5 Summer Work Projects for Deer Hunting Land

mow plotGet out and put in a little sweat equity this weekend and for the next few months to improve your hunting this fall.

If you’ve got a good-sized pasture or overgrown field on the property, one of the best things you can do is mow 5 or 6 strips through the weeds, maybe 100 yards long and 20 yards wide. Leave strips of the larger and taller vegetation, like blackberries and greenbrier, between the mowed rows.

This simple task creates diversity of food and edge that whitetails love. When late-summer rains come in time for bow season, weeds and forbs pop up in the mowed strips, and deer love the new and succulent food source.

While you’re at it, hang a tree stand or two where the mowed strips intersect a wood line corner or funnel. Great spots to set up and shoot a buck feeding in the mowed strips early in the season.

Mow Some More: The natural order of does and bucks on a property will generally keep small food plots browsed down, but larger clover fields should be mowed at least once a summer with a tractor or an ATV. Cutting helps to control weeds, and the plant tops re-grow more tender and palatable.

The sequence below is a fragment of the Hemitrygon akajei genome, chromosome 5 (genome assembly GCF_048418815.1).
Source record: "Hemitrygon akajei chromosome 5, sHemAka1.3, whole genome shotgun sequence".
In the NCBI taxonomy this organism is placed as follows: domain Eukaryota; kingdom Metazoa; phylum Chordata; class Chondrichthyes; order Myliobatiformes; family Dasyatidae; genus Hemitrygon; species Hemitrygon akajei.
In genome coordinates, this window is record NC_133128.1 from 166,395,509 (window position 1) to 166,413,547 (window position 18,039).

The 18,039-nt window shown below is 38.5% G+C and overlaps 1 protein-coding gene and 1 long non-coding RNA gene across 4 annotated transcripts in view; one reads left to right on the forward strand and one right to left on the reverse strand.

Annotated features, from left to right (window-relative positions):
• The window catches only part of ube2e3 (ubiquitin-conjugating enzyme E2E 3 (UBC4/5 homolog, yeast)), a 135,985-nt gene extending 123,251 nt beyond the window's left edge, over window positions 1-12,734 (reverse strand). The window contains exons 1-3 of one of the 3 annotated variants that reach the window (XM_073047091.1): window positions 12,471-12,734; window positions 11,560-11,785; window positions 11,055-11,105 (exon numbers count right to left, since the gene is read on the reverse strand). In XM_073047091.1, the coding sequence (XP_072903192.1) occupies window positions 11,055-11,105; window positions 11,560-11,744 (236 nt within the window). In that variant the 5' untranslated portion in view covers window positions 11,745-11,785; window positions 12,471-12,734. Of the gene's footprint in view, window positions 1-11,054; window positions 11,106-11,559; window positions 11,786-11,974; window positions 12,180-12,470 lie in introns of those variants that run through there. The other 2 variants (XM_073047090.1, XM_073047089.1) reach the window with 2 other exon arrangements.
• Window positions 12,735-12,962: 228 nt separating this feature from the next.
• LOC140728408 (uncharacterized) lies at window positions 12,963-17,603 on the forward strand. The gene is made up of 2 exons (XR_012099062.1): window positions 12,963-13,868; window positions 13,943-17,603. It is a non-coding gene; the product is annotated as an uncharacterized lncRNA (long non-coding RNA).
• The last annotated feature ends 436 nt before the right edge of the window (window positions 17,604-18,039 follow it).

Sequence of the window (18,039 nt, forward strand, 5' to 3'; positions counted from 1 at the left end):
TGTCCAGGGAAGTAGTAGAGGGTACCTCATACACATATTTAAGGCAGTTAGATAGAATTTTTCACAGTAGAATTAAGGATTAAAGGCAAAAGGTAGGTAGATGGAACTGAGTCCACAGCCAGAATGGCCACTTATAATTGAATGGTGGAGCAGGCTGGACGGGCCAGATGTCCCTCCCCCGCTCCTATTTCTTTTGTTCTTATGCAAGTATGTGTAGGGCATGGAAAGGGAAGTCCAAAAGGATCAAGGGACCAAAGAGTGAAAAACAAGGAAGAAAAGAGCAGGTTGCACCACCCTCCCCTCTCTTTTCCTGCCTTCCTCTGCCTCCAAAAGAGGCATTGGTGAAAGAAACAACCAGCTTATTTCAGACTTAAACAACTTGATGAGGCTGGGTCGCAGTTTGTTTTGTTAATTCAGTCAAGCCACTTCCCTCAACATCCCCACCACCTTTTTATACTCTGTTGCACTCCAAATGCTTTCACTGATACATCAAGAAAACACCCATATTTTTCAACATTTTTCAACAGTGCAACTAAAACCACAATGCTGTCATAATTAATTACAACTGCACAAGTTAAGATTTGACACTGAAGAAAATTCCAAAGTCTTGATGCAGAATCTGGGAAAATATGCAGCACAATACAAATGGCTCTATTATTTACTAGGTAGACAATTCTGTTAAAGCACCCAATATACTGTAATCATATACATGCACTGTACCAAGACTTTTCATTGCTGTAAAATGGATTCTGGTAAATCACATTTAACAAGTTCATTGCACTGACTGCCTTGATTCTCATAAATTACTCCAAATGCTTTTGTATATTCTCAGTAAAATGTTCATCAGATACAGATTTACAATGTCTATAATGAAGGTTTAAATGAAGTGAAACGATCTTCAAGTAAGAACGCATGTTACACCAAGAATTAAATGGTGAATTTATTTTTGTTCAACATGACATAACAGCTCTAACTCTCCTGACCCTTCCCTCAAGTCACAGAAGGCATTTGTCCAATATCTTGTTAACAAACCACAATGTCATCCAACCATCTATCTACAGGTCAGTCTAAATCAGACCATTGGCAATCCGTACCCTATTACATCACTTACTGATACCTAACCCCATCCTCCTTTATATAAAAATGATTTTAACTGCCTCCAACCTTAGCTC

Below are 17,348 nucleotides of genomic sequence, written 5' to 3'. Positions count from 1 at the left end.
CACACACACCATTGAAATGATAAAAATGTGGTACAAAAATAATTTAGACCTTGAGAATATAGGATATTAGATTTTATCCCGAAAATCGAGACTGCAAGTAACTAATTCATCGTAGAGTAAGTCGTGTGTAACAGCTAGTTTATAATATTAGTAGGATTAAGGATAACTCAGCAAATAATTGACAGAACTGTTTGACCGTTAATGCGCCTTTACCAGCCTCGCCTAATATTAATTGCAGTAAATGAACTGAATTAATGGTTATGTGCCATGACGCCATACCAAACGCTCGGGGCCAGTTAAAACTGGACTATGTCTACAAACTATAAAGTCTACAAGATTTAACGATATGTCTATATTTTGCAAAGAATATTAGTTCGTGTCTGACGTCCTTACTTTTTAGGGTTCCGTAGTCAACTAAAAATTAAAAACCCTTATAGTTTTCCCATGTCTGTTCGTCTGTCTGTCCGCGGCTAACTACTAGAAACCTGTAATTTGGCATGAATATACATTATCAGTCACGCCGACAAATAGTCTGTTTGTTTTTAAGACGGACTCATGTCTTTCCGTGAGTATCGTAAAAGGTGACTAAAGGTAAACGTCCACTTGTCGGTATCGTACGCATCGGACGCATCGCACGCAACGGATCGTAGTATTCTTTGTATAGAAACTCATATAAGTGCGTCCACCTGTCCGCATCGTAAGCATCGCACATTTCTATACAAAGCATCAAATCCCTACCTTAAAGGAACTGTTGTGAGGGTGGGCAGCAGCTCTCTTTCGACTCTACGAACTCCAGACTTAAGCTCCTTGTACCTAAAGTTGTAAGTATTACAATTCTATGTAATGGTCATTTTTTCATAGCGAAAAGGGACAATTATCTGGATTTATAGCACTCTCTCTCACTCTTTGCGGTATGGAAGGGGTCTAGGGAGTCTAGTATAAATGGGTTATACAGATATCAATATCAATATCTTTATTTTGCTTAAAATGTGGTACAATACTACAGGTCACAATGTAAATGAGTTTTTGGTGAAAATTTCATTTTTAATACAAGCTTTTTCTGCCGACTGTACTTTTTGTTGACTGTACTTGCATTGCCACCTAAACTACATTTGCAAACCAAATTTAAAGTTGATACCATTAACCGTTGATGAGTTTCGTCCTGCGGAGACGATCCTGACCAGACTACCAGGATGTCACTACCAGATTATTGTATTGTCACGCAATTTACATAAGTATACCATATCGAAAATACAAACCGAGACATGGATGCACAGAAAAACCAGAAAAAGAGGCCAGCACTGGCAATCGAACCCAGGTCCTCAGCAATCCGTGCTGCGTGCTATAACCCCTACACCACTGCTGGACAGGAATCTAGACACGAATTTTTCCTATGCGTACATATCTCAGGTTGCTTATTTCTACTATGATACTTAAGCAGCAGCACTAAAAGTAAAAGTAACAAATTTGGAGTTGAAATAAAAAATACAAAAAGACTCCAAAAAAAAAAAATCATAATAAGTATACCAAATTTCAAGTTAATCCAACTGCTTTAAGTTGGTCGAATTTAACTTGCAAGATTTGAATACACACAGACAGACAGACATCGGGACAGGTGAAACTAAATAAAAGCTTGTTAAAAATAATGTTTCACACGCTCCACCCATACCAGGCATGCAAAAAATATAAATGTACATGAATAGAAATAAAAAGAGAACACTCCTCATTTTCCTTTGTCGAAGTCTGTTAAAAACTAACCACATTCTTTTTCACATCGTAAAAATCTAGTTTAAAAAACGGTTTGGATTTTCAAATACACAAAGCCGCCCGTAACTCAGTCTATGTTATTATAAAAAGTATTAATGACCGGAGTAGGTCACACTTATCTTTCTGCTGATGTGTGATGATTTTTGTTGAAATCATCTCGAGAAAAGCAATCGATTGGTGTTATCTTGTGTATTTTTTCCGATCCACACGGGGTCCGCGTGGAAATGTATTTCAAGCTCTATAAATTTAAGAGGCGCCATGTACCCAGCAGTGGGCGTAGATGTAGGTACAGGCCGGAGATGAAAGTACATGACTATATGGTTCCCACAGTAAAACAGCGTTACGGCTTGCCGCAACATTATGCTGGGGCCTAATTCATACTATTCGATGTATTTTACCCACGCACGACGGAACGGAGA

Mow when the clover and grasses reach 10 to 12 inches tall. Mow everything down to 5 to 6 inches high.

In a year of normal temperature and rain, you’re okay to mow anytime as needed. But in a particularly hot and dry summer, don’t cut your plots too much or too short and burn them out.

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Double Down on Attractants: If you’re like me, you’ve had some mineral sites scattered across your land for a couple of months, and deer are hitting them regularly. Now, with the bucks’ antlers growing fast, it’s time to double down on attractants.

One day soon, make the rounds to all your sites and refresh them with a good dose o minerals or a corn-based attractant. Hook a camera on a tree at every site and pop in a new card.